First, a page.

As the world waits for the Secretary of the Interior to rule on the new 30-year compact agreed to by the Seminole Tribe and Gov. Ron DeSantis, and approved by the legislature, there is a new challenge to the agreement.
On July 2, as most people were getting ready for the weekend, West Flagler Associates, the owners of Magic City Casino and Bonita Springs Poker Room filed a lawsuit seeking a judicial stop to the compact coming into effect. The lawsuit was filed in the Federal Northern District of Florida – Tallahassee Division court.
The lawsuit comes just a few days after DraftKings and FanDuel teamed up behind the group Florida Education Champions to try to derail the Seminole monopoly via a referendum on election day in 2022.
We are months away from finding out whether Florida Education Champions get their question on the ballot. Meanwhile, a federal court threw out the state’s efforts to stifle political speech by limiting campaign contributions on ballot questions to $3,000 in a lawsuit filed by the ACLU.
What does the lawsuit want?
West Flager is asking the court to grant declaratory judgment and injunctive relief. A declaratory judgment is a court-issued order that defines parties’ rights and responsibilities. Whereas, an injunction is a court order that restricts a party from doing something, or they can compel a party to carry out an action.
West Flagler is asking the court to stop approval of the new compact. Or, in the event the compact gets approved before the Northern District of Florida can rule on the case, they are asking that the Court invalidate the compact because it violates federal law.
The plaintiffs argue that the new compact is ultra vires which is a Latin term that is used when a government body does something “beyond the powers.” In this case, the lawsuit claims DeSantis cannot enter into this compact with the Seminole Tribe, as he does not have the power to enter into contracts that would violate federal law.
Scope of West Flagler’s challenge
In the complaint, West Flagler Associates does not argue that the entirety of the new compact is ultra vires. The plaintiffs, however, argue that the new compact’s determination that bets are placed at the location of the server when bettors are not located on tribal land in the state violates federal law.
“Deeming” the bet to have been placed on Indian lands because the servers are located there contradicts decades of well-established precedent interpreting applicable federal law. Contrary to the legal fiction created by the 2021 Compact and Implementing Law, a bet is placed both where the bettor and the casino are each located.
Three reasons to halt sports betting compact
The complaint lays out three reasons that the compact and the implementing law are ultra vires acts.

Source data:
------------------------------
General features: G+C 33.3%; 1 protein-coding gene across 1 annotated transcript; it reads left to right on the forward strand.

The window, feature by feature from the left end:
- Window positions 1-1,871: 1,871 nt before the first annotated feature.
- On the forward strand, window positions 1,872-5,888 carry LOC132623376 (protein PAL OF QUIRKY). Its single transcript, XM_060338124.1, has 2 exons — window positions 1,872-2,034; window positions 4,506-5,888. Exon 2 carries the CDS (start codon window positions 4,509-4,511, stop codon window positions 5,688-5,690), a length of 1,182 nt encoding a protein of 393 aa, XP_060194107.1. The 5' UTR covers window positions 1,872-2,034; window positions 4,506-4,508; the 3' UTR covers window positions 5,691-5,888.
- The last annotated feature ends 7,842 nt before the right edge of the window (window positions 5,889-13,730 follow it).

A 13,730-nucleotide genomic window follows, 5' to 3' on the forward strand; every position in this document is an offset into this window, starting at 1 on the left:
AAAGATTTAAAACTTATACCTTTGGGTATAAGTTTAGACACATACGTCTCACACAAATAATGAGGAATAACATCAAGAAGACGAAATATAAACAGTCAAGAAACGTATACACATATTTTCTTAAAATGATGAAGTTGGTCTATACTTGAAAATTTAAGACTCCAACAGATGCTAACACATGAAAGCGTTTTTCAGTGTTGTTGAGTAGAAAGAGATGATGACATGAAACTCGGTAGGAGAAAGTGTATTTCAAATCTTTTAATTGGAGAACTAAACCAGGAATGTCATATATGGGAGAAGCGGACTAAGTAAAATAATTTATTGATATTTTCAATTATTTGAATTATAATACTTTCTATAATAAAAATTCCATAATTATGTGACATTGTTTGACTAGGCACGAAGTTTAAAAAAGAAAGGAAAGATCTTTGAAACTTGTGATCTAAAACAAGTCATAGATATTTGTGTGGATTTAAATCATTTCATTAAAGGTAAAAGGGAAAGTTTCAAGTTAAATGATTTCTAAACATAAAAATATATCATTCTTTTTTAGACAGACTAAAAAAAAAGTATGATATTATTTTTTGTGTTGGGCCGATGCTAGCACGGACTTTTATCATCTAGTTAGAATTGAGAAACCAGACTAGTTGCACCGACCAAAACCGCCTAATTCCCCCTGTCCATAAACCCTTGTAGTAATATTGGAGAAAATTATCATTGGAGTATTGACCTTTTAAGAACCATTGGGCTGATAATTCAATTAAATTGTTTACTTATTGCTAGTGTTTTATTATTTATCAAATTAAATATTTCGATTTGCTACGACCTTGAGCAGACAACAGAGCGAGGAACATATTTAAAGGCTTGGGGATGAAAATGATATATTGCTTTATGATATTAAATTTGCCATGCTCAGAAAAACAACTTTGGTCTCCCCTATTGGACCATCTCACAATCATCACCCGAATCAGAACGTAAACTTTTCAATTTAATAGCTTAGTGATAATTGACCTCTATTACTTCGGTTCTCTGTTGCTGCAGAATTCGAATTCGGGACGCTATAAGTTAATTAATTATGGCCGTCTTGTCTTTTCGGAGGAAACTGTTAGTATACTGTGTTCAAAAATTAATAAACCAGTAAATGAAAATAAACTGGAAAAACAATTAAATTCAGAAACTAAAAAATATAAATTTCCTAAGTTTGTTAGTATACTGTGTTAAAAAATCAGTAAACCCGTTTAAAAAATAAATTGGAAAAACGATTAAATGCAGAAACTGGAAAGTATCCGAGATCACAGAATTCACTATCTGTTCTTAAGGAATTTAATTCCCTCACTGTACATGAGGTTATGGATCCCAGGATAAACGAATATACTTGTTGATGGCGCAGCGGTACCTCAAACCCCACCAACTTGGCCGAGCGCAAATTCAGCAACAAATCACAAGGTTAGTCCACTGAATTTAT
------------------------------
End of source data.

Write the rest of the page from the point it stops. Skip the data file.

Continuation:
- The compact violates the Indian Gaming Regulatory Act (IGRA) by allowing bettors to place bets while they are not on tribal land.
- By allowing bettors to place wagers off tribal land those bets would violate the Wire Act because sports betting otherwise remains illegal in the state.
- By allowing bettors to place wagers of tribal land those bets would violate the Unlawful Internet Gambling Enforcement Act (UIGEA) because sports betting would be illegal still on non-tribal land.
There are legislator concerns too
West Flagler Associates highlight several concerns about the pending compact including comments from Rep. Sam Garrison who said:
“There’s a legitimate question and legal question as to whether or not the sports gaming, with the hub-and-spoke model as contemplated in the compact, triggers Amendment 3.”
The plaintiffs do acknowledge that the State and the Tribe are capable of agreeing to allow the Tribe to offer sports betting while bettors are physically present on tribal property.
Suit offers three arguments to support case
West Flagler Associates asserts three claims in their complaint. The first argues that the new compact is ultra vires under IGRA. The plaintiffs claim to have standing as economic competitors to the Tribe, as operators of a competitor pari-mutuel facility that would benefit from a finding against the validity of the current compact.
The plaintiffs argue prominently, relying on the Desert Rose bingo case, as well as an amicus brief that the state of Florida signed onto in 1999, arguing that IGRA does not permit gambling to take place where patrons are “physically located in the State but not on Indian Lands.”
The second claim centers on the Governor’s acts being ultra vires to the Wire Act, again the plaintiffs claim as competitors they have standing to seek this relief.
The third claim centers on the Governor’s acts being ultra vires pursuant to UIGEA. The UIGEA argument relies extensively on the Desert Rose case, which analyzed the issue extensively.
What comes next for Florida sports betting?
The key thing to watch is how the Governor’s office responds to this complaint. The Governor’s office will file an answer to the complaint addressing each of the allegations. It is likely that the Governor’s office will seek to attack West Flagler’s standing to challenge the compact, but there is not a lot of case law on the ability of third parties to challenge compacts under IGRA.
The case has been assigned to Judge Allen Winsor who was nominated by President Trump to the federal bench and received his judicial commission on June 21, 2019. In a reminder that Tallahassee is a small world, it was Judge Winsor who ruled in favor of the ACLU on July 1, 2021, ruling that contributions to ballot initiatives were a form of political speech.